A once-in-a-decade investment opportunity

Kokkie Kooyman is a director at Denker Capital and the portfolio manager of the Denker Global Financial Fund. (Image: Supplied)
Kokkie Kooyman is a director at Denker Capital and the portfolio manager of the Denker Global Financial Fund. (Image: Supplied)

Much has been said and reported lately about emergent golden opportunities for investors while the herd stampedes away from markets. Kokkie Kooyman, a director at Denker Capital and the portfolio manager of the Denker Global Financial Fund and its rand-denominated feeder fund, is particularly confident that his investment glass is full and deserving of serious consideration by investors. 

Leon Kok spoke to him. 

Is there a case to invest in global financials at present?

Very much so. True, there are strong fears in the market, for instance that banks’ net asset values (NAVs) will be considerably written down via bad debts. Our experience and research point to the market being wrong. Bad debts will be high, but we are confident that banks will remain profitable in 2020. Further, we believe that the banking sector will surprise and come through this current crisis fairly well and be ready for business next year. 

You’re on record as having said that in your 30 years of financial analysis, you’ve never seen equivalent opportunities to those being offered now. Correct?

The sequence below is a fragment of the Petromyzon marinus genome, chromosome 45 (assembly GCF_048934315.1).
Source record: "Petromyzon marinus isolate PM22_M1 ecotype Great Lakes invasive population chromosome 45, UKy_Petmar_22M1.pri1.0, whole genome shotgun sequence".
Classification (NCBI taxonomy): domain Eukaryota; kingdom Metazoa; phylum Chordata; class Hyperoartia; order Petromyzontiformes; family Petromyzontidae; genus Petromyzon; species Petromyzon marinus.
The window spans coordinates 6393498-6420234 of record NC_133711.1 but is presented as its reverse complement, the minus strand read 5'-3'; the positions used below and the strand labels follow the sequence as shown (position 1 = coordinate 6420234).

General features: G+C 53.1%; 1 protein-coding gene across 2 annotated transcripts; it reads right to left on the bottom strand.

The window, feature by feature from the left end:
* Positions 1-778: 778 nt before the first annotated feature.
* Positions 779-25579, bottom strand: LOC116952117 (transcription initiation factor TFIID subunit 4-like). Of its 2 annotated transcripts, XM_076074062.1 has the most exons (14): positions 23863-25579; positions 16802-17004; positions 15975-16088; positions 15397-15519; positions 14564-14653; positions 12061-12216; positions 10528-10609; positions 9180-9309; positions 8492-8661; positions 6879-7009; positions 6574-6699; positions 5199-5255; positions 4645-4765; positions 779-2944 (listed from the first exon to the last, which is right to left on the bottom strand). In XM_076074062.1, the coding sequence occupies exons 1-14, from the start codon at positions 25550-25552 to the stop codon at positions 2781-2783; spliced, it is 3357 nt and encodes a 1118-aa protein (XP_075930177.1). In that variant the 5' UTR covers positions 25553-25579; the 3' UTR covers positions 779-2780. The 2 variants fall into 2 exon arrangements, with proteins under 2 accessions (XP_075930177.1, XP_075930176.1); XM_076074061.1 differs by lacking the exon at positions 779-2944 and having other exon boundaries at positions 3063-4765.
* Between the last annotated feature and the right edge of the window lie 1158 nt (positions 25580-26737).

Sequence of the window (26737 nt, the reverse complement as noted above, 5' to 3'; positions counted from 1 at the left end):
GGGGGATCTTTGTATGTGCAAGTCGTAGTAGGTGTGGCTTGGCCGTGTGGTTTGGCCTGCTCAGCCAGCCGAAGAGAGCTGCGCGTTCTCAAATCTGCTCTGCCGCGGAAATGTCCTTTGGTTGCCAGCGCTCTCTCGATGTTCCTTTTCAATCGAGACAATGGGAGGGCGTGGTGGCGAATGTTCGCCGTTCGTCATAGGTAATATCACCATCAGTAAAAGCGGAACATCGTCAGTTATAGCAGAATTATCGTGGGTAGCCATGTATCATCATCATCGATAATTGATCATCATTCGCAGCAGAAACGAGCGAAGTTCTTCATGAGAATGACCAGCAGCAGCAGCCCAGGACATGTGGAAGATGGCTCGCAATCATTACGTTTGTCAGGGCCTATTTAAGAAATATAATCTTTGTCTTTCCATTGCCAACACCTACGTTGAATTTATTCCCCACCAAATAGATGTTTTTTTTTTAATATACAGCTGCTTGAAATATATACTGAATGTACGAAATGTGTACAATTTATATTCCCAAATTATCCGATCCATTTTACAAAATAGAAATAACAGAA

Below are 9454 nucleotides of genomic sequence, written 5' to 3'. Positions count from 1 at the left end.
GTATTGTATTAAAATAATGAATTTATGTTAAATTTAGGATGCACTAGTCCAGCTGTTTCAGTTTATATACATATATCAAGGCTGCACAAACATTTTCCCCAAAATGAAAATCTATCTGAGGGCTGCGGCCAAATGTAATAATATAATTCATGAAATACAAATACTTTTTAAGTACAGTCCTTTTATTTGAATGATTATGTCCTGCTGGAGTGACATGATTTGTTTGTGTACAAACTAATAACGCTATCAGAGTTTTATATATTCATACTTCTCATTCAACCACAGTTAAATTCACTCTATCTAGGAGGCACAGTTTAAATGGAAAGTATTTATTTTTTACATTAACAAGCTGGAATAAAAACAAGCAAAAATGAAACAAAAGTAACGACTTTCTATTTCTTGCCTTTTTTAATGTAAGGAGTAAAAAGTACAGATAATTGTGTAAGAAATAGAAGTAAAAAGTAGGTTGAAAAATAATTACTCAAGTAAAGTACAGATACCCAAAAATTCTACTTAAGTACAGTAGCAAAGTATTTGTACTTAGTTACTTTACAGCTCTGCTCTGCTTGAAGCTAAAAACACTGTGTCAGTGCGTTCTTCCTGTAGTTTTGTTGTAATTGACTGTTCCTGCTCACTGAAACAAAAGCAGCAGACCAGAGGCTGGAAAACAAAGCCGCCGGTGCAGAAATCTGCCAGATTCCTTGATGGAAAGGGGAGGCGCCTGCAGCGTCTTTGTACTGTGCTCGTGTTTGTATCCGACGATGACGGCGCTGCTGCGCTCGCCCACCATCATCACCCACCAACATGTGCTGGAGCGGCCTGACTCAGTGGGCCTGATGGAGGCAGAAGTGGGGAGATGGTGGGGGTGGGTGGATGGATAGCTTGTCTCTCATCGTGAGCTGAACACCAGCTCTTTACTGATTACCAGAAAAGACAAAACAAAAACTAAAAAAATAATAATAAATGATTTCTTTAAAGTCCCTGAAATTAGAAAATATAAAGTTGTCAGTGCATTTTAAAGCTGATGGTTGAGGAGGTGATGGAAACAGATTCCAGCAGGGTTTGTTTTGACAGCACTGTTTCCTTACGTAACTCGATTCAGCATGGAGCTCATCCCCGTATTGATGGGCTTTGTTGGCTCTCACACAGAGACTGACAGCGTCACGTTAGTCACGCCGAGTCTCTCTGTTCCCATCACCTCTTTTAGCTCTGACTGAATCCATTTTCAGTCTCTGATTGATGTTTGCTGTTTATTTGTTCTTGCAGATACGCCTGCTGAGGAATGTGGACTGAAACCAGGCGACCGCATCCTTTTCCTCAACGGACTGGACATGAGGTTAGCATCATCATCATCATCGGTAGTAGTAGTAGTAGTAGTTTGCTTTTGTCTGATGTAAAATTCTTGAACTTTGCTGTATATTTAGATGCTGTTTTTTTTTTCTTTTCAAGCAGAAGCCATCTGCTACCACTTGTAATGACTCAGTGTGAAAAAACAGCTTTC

Yes. Due to the fears that abound globally, investors have pushed well-capitalised and well-managed European banks to 60% to 70% discounts to tangible book value. I’ve seen Turkish (2002) and other emerging-market banks trade at 0.3 NAV, but never developed-market banks. US banks are at their lowest price-to-NAVs relative to the shareholder value they are forecast to report in 2021 and thereafter. 

Why then the enormous negative sentiment to global financials?

A host of reasons, ranging from the uncertainty of the current virus and how it will affect life and business activity, to investors basing their fears on the 2008 banking crisis. The reality is that banks and insurers are well-positioned to come through this crisis and indeed fare better than most industries. 

Unlike 2008, banks and insurers are not as excessively geared as they were then; they now have more diverse portfolios; and they aren’t using shareholder funds to bet on markets. Further, regulations introduced since then have largely de-geared the banks, while new rules and regulations have placed a major dampener on irresponsible market behaviour. 

You’ve hinted that the media has played a role in downplaying global financials. Your comment?

Without any doubt. By its very nature it tends to be short-term focused, and when there is good news it doesn’t necessarily present longer-term perspectives. Social media enhances this phenomenon and public mood swings are exacerbated. As famous American investor and economist Benjamin Graham said, “the market hints to mood swings in the short term but in the long term it is efficient and will reflect the true value of growth potential and the true value of businesses, giving the intelligent investor excellent investment opportunities”.